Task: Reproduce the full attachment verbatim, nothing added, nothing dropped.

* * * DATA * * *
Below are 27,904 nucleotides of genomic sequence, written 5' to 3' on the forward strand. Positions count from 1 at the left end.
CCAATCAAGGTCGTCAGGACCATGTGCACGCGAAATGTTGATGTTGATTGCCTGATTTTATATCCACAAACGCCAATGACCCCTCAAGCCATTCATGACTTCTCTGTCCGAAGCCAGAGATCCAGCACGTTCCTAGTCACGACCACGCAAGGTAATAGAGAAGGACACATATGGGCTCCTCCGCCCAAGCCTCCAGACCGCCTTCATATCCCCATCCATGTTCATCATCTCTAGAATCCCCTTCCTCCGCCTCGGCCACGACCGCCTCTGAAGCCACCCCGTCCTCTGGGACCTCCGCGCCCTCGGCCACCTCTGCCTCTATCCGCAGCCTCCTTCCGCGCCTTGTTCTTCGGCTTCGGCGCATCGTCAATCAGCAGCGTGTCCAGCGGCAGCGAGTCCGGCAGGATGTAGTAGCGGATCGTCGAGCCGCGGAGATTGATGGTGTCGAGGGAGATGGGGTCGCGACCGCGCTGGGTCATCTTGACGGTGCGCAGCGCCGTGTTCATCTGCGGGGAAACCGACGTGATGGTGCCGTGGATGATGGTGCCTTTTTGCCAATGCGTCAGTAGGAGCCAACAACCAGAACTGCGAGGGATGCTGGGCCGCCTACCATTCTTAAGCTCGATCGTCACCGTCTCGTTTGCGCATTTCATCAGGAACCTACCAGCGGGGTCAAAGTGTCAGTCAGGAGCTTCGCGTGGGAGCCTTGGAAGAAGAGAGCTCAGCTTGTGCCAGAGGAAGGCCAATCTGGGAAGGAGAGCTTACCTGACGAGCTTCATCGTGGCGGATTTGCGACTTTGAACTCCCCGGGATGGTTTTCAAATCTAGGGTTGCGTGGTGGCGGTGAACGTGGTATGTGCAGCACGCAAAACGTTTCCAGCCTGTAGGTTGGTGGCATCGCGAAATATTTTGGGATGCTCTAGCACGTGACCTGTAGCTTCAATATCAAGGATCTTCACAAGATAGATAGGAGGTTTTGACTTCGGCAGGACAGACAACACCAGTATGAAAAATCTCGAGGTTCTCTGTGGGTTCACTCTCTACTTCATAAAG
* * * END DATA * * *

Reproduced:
Below are 27,904 nucleotides of genomic sequence, written 5' to 3' on the forward strand. Positions count from 1 at the left end.
CCAATCAAGGTCGTCAGGACCATGTGCACGCGAAATGTTGATGTTGATTGCCTGATTTTATATCCACAAACGCCAATGACCCCTCAAGCCATTCATGACTTCTCTGTCCGAAGCCAGAGATCCAGCACGTTCCTAGTCACGACCACGCAAGGTAATAGAGAAGGACACATATGGGCTCCTCCGCCCAAGCCTCCAGACCGCCTTCATATCCCCATCCATGTTCATCATCTCTAGAATCCCCTTCCTCCGCCTCGGCCACGACCGCCTCTGAAGCCACCCCGTCCTCTGGGACCTCCGCGCCCTCGGCCACCTCTGCCTCTATCCGCAGCCTCCTTCCGCGCCTTGTTCTTCGGCTTCGGCGCATCGTCAATCAGCAGCGTGTCCAGCGGCAGCGAGTCCGGCAGGATGTAGTAGCGGATCGTCGAGCCGCGGAGATTGATGGTGTCGAGGGAGATGGGGTCGCGACCGCGCTGGGTCATCTTGACGGTGCGCAGCGCCGTGTTCATCTGCGGGGAAACCGACGTGATGGTGCCGTGGATGATGGTGCCTTTTTGCCAATGCGTCAGTAGGAGCCAACAACCAGAACTGCGAGGGATGCTGGGCCGCCTACCATTCTTAAGCTCGATCGTCACCGTCTCGTTTGCGCATTTCATCAGGAACCTACCAGCGGGGTCAAAGTGTCAGTCAGGAGCTTCGCGTGGGAGCCTTGGAAGAAGAGAGCTCAGCTTGTGCCAGAGGAAGGCCAATCTGGGAAGGAGAGCTTACCTGACGAGCTTCATCGTGGCGGATTTGCGACTTTGAACTCCCCGGGATGGTTTTCAAATCTAGGGTTGCGTGGTGGCGGTGAACGTGGTATGTGCAGCACGCAAAACGTTTCCAGCCTGTAGGTTGGTGGCATCGCGAAATATTTTGGGATGCTCTAGCACGTGACCTGTAGCTTCAATATCAAGGATCTTCACAAGATAGATAGGAGGTTTTGACTTCGGCAGGACAGACAACACCAGTATGAAAAATCTCGAGGTTCTCTGTGGGTTCACTCTCTACTTCATAAAG